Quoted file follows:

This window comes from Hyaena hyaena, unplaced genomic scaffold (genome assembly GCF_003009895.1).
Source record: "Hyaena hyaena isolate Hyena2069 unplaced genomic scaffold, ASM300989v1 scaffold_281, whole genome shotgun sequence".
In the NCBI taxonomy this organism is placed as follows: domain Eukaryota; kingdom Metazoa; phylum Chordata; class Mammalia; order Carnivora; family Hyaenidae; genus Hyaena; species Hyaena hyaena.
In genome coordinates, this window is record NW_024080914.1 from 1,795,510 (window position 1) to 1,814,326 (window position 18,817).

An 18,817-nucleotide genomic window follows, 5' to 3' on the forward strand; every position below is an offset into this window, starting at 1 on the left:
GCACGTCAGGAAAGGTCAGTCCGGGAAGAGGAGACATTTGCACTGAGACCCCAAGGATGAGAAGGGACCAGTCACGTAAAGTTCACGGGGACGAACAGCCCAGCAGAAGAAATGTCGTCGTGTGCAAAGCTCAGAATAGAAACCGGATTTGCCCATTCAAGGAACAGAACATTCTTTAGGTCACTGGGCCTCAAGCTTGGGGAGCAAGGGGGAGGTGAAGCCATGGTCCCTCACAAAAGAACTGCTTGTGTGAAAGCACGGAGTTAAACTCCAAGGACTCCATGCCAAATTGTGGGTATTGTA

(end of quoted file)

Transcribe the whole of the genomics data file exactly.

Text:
This window comes from Hyaena hyaena, unplaced genomic scaffold (genome assembly GCF_003009895.1).
Source record: "Hyaena hyaena isolate Hyena2069 unplaced genomic scaffold, ASM300989v1 scaffold_281, whole genome shotgun sequence".
In the NCBI taxonomy this organism is placed as follows: domain Eukaryota; kingdom Metazoa; phylum Chordata; class Mammalia; order Carnivora; family Hyaenidae; genus Hyaena; species Hyaena hyaena.
In genome coordinates, this window is record NW_024080914.1 from 1,795,510 (window position 1) to 1,814,326 (window position 18,817).

An 18,817-nucleotide genomic window follows, 5' to 3' on the forward strand; every position below is an offset into this window, starting at 1 on the left:
GCACGTCAGGAAAGGTCAGTCCGGGAAGAGGAGACATTTGCACTGAGACCCCAAGGATGAGAAGGGACCAGTCACGTAAAGTTCACGGGGACGAACAGCCCAGCAGAAGAAATGTCGTCGTGTGCAAAGCTCAGAATAGAAACCGGATTTGCCCATTCAAGGAACAGAACATTCTTTAGGTCACTGGGCCTCAAGCTTGGGGAGCAAGGGGGAGGTGAAGCCATGGTCCCTCACAAAAGAACTGCTTGTGTGAAAGCACGGAGTTAAACTCCAAGGACTCCATGCCAAATTGTGGGTATTGTA